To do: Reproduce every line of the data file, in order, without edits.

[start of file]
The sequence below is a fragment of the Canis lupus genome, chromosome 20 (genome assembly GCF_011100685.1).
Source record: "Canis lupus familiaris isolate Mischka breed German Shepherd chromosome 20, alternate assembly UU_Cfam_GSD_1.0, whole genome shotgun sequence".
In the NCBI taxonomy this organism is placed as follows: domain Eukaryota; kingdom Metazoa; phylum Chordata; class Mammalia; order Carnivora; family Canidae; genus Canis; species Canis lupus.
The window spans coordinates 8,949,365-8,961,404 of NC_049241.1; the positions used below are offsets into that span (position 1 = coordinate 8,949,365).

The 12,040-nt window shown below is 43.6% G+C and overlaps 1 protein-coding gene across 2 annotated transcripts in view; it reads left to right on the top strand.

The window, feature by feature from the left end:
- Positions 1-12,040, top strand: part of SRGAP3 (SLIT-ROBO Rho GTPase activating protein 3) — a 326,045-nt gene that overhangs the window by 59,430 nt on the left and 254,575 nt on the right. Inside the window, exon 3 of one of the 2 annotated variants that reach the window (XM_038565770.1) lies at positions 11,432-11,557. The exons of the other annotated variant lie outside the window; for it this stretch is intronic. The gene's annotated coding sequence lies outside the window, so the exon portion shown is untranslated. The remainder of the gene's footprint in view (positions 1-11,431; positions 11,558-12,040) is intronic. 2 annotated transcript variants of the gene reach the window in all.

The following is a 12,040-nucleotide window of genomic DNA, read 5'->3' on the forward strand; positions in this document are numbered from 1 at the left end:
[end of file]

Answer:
The sequence below is a fragment of the Canis lupus genome, chromosome 20 (genome assembly GCF_011100685.1).
Source record: "Canis lupus familiaris isolate Mischka breed German Shepherd chromosome 20, alternate assembly UU_Cfam_GSD_1.0, whole genome shotgun sequence".
In the NCBI taxonomy this organism is placed as follows: domain Eukaryota; kingdom Metazoa; phylum Chordata; class Mammalia; order Carnivora; family Canidae; genus Canis; species Canis lupus.
The window spans coordinates 8,949,365-8,961,404 of NC_049241.1; the positions used below are offsets into that span (position 1 = coordinate 8,949,365).

The 12,040-nt window shown below is 43.6% G+C and overlaps 1 protein-coding gene across 2 annotated transcripts in view; it reads left to right on the top strand.

The window, feature by feature from the left end:
- Positions 1-12,040, top strand: part of SRGAP3 (SLIT-ROBO Rho GTPase activating protein 3) — a 326,045-nt gene that overhangs the window by 59,430 nt on the left and 254,575 nt on the right. Inside the window, exon 3 of one of the 2 annotated variants that reach the window (XM_038565770.1) lies at positions 11,432-11,557. The exons of the other annotated variant lie outside the window; for it this stretch is intronic. The gene's annotated coding sequence lies outside the window, so the exon portion shown is untranslated. The remainder of the gene's footprint in view (positions 1-11,431; positions 11,558-12,040) is intronic. 2 annotated transcript variants of the gene reach the window in all.

The following is a 12,040-nucleotide window of genomic DNA, read 5'->3' on the forward strand; positions in this document are numbered from 1 at the left end: